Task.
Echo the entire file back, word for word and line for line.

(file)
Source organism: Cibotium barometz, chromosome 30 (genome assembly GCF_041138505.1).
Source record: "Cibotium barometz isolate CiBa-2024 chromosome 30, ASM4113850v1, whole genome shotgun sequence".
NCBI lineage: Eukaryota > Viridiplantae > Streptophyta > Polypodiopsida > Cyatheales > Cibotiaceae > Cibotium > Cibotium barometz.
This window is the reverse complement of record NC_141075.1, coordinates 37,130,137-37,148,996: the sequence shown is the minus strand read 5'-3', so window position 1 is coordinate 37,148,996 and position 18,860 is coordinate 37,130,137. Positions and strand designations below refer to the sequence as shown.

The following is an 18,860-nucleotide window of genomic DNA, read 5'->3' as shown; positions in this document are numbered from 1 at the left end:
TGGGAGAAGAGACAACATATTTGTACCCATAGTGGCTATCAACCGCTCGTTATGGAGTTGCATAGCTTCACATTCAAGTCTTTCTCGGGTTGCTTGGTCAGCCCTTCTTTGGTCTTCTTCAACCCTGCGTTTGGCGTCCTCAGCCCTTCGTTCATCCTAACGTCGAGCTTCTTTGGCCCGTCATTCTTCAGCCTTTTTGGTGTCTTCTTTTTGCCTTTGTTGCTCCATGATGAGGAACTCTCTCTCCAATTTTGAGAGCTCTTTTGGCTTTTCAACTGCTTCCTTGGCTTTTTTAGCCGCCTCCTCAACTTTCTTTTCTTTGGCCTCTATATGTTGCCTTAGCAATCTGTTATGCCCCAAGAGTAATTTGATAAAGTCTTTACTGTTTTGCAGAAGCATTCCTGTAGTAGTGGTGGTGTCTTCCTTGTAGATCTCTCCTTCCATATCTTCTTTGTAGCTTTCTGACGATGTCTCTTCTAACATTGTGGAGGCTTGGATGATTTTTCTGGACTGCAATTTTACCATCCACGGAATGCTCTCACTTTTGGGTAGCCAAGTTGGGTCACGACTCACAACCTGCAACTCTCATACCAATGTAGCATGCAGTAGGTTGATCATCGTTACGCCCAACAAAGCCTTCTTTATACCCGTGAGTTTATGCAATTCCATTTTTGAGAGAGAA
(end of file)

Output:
Source organism: Cibotium barometz, chromosome 30 (genome assembly GCF_041138505.1).
Source record: "Cibotium barometz isolate CiBa-2024 chromosome 30, ASM4113850v1, whole genome shotgun sequence".
NCBI lineage: Eukaryota > Viridiplantae > Streptophyta > Polypodiopsida > Cyatheales > Cibotiaceae > Cibotium > Cibotium barometz.
This window is the reverse complement of record NC_141075.1, coordinates 37,130,137-37,148,996: the sequence shown is the minus strand read 5'-3', so window position 1 is coordinate 37,148,996 and position 18,860 is coordinate 37,130,137. Positions and strand designations below refer to the sequence as shown.

The following is an 18,860-nucleotide window of genomic DNA, read 5'->3' as shown; positions in this document are numbered from 1 at the left end:
TGGGAGAAGAGACAACATATTTGTACCCATAGTGGCTATCAACCGCTCGTTATGGAGTTGCATAGCTTCACATTCAAGTCTTTCTCGGGTTGCTTGGTCAGCCCTTCTTTGGTCTTCTTCAACCCTGCGTTTGGCGTCCTCAGCCCTTCGTTCATCCTAACGTCGAGCTTCTTTGGCCCGTCATTCTTCAGCCTTTTTGGTGTCTTCTTTTTGCCTTTGTTGCTCCATGATGAGGAACTCTCTCTCCAATTTTGAGAGCTCTTTTGGCTTTTCAACTGCTTCCTTGGCTTTTTTAGCCGCCTCCTCAACTTTCTTTTCTTTGGCCTCTATATGTTGCCTTAGCAATCTGTTATGCCCCAAGAGTAATTTGATAAAGTCTTTACTGTTTTGCAGAAGCATTCCTGTAGTAGTGGTGGTGTCTTCCTTGTAGATCTCTCCTTCCATATCTTCTTTGTAGCTTTCTGACGATGTCTCTTCTAACATTGTGGAGGCTTGGATGATTTTTCTGGACTGCAATTTTACCATCCACGGAATGCTCTCACTTTTGGGTAGCCAAGTTGGGTCACGACTCACAACCTGCAACTCTCATACCAATGTAGCATGCAGTAGGTTGATCATCGTTACGCCCAACAAAGCCTTCTTTATACCCGTGAGTTTATGCAATTCCATTTTTGAGAGAGAA